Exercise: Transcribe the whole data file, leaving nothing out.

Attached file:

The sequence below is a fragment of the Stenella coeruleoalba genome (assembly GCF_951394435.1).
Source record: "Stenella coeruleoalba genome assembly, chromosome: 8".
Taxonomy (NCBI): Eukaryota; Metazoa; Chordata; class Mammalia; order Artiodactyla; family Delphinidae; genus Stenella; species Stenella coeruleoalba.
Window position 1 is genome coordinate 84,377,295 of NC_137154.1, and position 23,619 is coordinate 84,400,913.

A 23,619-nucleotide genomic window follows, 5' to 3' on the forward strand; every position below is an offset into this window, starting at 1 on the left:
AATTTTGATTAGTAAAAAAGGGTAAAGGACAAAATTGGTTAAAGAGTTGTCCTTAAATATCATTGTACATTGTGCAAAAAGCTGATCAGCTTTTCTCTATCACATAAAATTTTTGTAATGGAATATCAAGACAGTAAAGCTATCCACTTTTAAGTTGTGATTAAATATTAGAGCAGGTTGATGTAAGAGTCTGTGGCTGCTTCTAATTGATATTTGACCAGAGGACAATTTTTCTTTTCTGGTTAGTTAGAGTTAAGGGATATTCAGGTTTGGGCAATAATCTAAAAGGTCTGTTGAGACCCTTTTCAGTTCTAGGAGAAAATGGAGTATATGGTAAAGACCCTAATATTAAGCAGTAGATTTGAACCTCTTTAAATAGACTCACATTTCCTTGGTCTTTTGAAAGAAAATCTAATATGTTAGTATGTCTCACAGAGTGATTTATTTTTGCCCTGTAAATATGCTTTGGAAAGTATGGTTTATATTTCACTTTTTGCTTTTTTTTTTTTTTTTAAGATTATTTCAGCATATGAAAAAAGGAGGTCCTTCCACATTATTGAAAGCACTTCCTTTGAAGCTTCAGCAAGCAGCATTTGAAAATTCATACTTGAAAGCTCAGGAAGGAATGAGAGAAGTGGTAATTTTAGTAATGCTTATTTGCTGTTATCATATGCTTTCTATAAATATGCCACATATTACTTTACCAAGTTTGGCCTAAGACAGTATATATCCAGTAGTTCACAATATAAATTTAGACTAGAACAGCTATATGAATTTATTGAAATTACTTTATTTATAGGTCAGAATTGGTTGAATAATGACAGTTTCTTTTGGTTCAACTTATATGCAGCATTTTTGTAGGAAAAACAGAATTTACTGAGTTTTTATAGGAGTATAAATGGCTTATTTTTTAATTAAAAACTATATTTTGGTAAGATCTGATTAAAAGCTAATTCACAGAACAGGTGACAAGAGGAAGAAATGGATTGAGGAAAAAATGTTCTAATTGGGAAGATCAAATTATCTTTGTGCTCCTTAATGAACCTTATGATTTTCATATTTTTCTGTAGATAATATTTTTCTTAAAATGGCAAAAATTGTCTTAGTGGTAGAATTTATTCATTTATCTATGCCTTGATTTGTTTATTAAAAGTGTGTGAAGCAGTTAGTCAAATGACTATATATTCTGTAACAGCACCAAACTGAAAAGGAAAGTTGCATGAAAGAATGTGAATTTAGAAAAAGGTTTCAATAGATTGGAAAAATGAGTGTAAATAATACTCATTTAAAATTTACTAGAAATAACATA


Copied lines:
The sequence below is a fragment of the Stenella coeruleoalba genome (assembly GCF_951394435.1).
Source record: "Stenella coeruleoalba genome assembly, chromosome: 8".
Taxonomy (NCBI): Eukaryota; Metazoa; Chordata; class Mammalia; order Artiodactyla; family Delphinidae; genus Stenella; species Stenella coeruleoalba.
Window position 1 is genome coordinate 84,377,295 of NC_137154.1, and position 23,619 is coordinate 84,400,913.

A 23,619-nucleotide genomic window follows, 5' to 3' on the forward strand; every position below is an offset into this window, starting at 1 on the left:
AATTTTGATTAGTAAAAAAGGGTAAAGGACAAAATTGGTTAAAGAGTTGTCCTTAAATATCATTGTACATTGTGCAAAAAGCTGATCAGCTTTTCTCTATCACATAAAATTTTTGTAATGGAATATCAAGACAGTAAAGCTATCCACTTTTAAGTTGTGATTAAATATTAGAGCAGGTTGATGTAAGAGTCTGTGGCTGCTTCTAATTGATATTTGACCAGAGGACAATTTTTCTTTTCTGGTTAGTTAGAGTTAAGGGATATTCAGGTTTGGGCAATAATCTAAAAGGTCTGTTGAGACCCTTTTCAGTTCTAGGAGAAAATGGAGTATATGGTAAAGACCCTAATATTAAGCAGTAGATTTGAACCTCTTTAAATAGACTCACATTTCCTTGGTCTTTTGAAAGAAAATCTAATATGTTAGTATGTCTCACAGAGTGATTTATTTTTGCCCTGTAAATATGCTTTGGAAAGTATGGTTTATATTTCACTTTTTGCTTTTTTTTTTTTTTTTAAGATTATTTCAGCATATGAAAAAAGGAGGTCCTTCCACATTATTGAAAGCACTTCCTTTGAAGCTTCAGCAAGCAGCATTTGAAAATTCATACTTGAAAGCTCAGGAAGGAATGAGAGAAGTGGTAATTTTAGTAATGCTTATTTGCTGTTATCATATGCTTTCTATAAATATGCCACATATTACTTTACCAAGTTTGGCCTAAGACAGTATATATCCAGTAGTTCACAATATAAATTTAGACTAGAACAGCTATATGAATTTATTGAAATTACTTTATTTATAGGTCAGAATTGGTTGAATAATGACAGTTTCTTTTGGTTCAACTTATATGCAGCATTTTTGTAGGAAAAACAGAATTTACTGAGTTTTTATAGGAGTATAAATGGCTTATTTTTTAATTAAAAACTATATTTTGGTAAGATCTGATTAAAAGCTAATTCACAGAACAGGTGACAAGAGGAAGAAATGGATTGAGGAAAAAATGTTCTAATTGGGAAGATCAAATTATCTTTGTGCTCCTTAATGAACCTTATGATTTTCATATTTTTCTGTAGATAATATTTTTCTTAAAATGGCAAAAATTGTCTTAGTGGTAGAATTTATTCATTTATCTATGCCTTGATTTGTTTATTAAAAGTGTGTGAAGCAGTTAGTCAAATGACTATATATTCTGTAACAGCACCAAACTGAAAAGGAAAGTTGCATGAAAGAATGTGAATTTAGAAAAAGGTTTCAATAGATTGGAAAAATGAGTGTAAATAATACTCATTTAAAATTTACTAGAAATAACATA